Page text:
BOSTON -- After watching Cleveland Cavaliers star LeBron James shred his team's defense during Game 1 of the Eastern Conference finals, Boston Celtics coach Brad Stevens said James has continued to improve his play in recent years and that there are no obvious answers to how he can be slowed.
James erupted for 38 points on 14-of-24 shooting and added nine rebounds and seven assists in 42 minutes of play during Cleveland's 117-104 win at TD Garden. He accounted for 55 of the 105 points the Cavaliers put up while he was on the court, either by scoring or dishing assists.
The Celtics couldn't slow James when he attacked the basket. He generated a postseason career-high 26 points in the paint and, according to ESPN Stats and Info, shot 81.2 percent in the paint. Twenty of those points in the paint came in the first half, when the Cavaliers built a comfortable lead.
"[James] made it clear -- it was very clear -- that he was trying to get to the rim on us no matter who was on him," Stevens said.
Celtics forward Jae Crowder said Boston needs to do a better job of making James think twice before driving.
"Obviously, he's a great scorer, and when he gets going downhill, he just has to see bodies," Crowder said. "I have to do a better job of being up to touch on him, being on the ball, making it tough for him. But he has to see bodies behind me. We have to do a better job of showing help early, then getting out and spreading out to the shooters so they won't be a factor in the game.
"We'll watch film and try to adjust to it and give him a different look, obviously. He got comfortable with what we were doing on the defensive end, and he had his way. So we've got to switch it up and come with a different game plan."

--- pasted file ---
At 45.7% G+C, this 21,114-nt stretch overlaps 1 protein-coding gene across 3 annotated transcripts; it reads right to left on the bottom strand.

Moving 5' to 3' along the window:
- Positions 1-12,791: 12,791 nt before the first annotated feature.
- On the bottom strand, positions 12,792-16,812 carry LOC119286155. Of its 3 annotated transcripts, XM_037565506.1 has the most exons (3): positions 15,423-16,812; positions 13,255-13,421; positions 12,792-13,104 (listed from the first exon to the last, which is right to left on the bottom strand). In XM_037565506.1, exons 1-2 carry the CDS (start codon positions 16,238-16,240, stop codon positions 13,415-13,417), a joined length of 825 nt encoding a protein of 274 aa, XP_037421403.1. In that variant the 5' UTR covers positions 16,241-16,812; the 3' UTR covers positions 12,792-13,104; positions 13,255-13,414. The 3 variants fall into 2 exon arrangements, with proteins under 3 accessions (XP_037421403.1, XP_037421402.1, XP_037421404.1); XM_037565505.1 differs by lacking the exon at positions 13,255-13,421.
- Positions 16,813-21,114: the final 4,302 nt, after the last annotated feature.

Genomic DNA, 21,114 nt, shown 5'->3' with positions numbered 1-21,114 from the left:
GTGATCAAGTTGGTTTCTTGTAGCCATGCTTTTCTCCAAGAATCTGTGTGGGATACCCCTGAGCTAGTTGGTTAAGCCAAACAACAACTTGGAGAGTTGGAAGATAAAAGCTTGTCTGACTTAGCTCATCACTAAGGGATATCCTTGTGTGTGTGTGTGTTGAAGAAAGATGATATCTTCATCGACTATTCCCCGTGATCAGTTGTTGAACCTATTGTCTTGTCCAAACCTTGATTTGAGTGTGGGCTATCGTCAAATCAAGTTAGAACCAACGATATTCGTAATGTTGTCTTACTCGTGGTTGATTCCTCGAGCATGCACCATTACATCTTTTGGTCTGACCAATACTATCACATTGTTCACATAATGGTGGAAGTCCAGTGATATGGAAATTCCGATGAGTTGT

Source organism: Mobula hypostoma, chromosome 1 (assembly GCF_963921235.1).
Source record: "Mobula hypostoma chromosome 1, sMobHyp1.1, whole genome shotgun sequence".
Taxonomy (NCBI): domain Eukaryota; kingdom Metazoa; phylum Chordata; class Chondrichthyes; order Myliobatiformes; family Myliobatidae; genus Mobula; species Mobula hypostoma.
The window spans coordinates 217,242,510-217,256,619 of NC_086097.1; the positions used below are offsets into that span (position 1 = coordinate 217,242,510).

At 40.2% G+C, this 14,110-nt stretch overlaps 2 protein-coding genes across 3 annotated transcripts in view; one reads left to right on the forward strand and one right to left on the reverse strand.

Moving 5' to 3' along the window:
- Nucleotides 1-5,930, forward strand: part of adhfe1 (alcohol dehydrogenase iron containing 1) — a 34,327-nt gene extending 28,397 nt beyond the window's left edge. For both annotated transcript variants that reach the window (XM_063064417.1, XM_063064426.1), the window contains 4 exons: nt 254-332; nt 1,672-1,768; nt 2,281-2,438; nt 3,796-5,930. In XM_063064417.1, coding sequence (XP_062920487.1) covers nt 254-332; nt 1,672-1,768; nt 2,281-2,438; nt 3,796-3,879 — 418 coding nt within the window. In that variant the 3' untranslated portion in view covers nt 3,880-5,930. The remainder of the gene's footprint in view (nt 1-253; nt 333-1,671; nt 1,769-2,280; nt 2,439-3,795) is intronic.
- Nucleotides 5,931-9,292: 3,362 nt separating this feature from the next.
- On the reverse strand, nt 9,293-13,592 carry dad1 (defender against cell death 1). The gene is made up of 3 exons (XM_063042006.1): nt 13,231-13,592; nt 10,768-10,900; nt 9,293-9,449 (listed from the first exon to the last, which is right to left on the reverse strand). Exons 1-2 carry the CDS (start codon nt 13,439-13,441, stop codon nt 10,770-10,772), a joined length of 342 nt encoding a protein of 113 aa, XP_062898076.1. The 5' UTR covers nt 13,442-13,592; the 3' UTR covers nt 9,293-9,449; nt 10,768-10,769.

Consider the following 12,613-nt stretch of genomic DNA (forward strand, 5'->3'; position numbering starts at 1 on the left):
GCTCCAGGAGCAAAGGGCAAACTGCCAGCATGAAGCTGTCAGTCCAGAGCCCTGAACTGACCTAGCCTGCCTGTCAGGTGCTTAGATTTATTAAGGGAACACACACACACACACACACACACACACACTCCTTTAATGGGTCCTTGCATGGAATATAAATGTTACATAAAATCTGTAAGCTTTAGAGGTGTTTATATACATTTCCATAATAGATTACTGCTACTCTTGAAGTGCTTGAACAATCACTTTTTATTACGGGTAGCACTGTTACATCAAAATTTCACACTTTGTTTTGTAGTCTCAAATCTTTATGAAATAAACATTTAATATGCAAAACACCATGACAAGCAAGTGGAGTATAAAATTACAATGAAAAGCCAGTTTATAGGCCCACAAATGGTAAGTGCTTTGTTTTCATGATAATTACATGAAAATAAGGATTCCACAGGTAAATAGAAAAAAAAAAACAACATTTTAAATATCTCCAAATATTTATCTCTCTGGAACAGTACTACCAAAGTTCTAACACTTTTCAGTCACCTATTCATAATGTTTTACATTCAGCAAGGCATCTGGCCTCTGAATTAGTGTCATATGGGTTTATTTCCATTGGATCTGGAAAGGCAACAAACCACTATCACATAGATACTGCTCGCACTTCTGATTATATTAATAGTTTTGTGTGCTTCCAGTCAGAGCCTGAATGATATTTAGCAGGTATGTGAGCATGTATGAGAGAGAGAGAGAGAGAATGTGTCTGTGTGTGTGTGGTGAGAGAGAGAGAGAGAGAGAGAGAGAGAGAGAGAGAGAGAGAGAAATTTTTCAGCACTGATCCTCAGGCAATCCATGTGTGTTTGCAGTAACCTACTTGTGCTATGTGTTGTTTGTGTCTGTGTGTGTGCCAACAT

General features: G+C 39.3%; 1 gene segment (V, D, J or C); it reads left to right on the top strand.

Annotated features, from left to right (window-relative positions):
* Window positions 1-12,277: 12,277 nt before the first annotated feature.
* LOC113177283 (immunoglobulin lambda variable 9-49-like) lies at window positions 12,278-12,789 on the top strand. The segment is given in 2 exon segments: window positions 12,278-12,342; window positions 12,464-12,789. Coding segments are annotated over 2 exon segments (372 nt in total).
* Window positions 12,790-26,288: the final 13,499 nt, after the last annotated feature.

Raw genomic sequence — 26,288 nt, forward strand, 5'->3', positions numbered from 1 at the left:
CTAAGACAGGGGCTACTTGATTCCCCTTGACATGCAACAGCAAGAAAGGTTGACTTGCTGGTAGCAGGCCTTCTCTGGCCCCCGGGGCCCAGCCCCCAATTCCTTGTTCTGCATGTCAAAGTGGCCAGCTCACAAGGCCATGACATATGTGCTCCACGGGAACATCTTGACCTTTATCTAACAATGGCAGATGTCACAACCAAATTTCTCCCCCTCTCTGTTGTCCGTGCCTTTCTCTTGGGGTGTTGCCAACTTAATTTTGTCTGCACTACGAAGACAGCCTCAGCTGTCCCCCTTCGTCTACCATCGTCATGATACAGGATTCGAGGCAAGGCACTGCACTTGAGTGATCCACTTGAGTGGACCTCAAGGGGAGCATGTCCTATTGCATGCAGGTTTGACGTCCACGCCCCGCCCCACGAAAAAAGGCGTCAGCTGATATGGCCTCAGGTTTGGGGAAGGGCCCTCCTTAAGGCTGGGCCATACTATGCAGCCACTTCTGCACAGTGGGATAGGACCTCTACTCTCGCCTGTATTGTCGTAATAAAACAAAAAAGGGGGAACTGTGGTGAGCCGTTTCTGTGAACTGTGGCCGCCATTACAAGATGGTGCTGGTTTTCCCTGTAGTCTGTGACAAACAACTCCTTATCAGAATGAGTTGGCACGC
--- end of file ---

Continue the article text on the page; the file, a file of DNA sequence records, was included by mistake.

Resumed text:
The Celtics tried multiple defenders on James throughout the night, including big men Al Horford and Kelly Olynyk. Boston received some of its most inspired defense against James from rookie Jaylen Brown, who suggested he wasn't overwhelmed by going against a star like James.
"It was just playing basketball," Brown said. "He laces his shoes up like I lace mine up. Coming out, playing basketball and trying to make it tough for him. I feel that's my job."
Told that Horford had suggested Brown might deserve more playing time moving forward, Brown said he'd be ready for anything.
"If Coach tells me, I'm going to be ready to guard whoever," Brown said. "If it's the waterboy, I'm guarding him, too. It doesn't matter to me."
James did much of his damage Wednesday night working against single coverage. Stevens admitted that Boston might have to consider more double teams, as risky as that can be against Cleveland.
"Doubling is really scary against these guys, but it may be necessary," Stevens said. "The conundrum is, do you double and risk giving up those easy step-in 3s and the rebounds? Or do you try to stay at home and do the best you can and make them make a tough shot? It's all easier said than done, but we've got to figure out our best avenue quickly."
Stevens and Crowder noted how James' high basketball IQ and court vision make him especially dangerous to stop, particularly when he generates open looks for teammates. Kevin Love finished with 32 points on 9-of-16 shooting, including six 3-pointers.
"I've always been so impressed with his mental understanding of the game and the way that he communicates and his insights and the way that he reads defense and offense and everything else," Stevens said. "He's always picking the matchup that he wants. I just said in the coaches' meeting right before we left: It's hard to believe, but he's better than when I got into the league. A lot better. Just as you get older, you gain more experiences, you see more things.
"I didn't think he could get any better after that, but he is. He's a good player. Great player."
The scary part for Boston is that James suggested the Cavaliers might be capable of an even better performance.
Said James: "I don't even think we played that great tonight."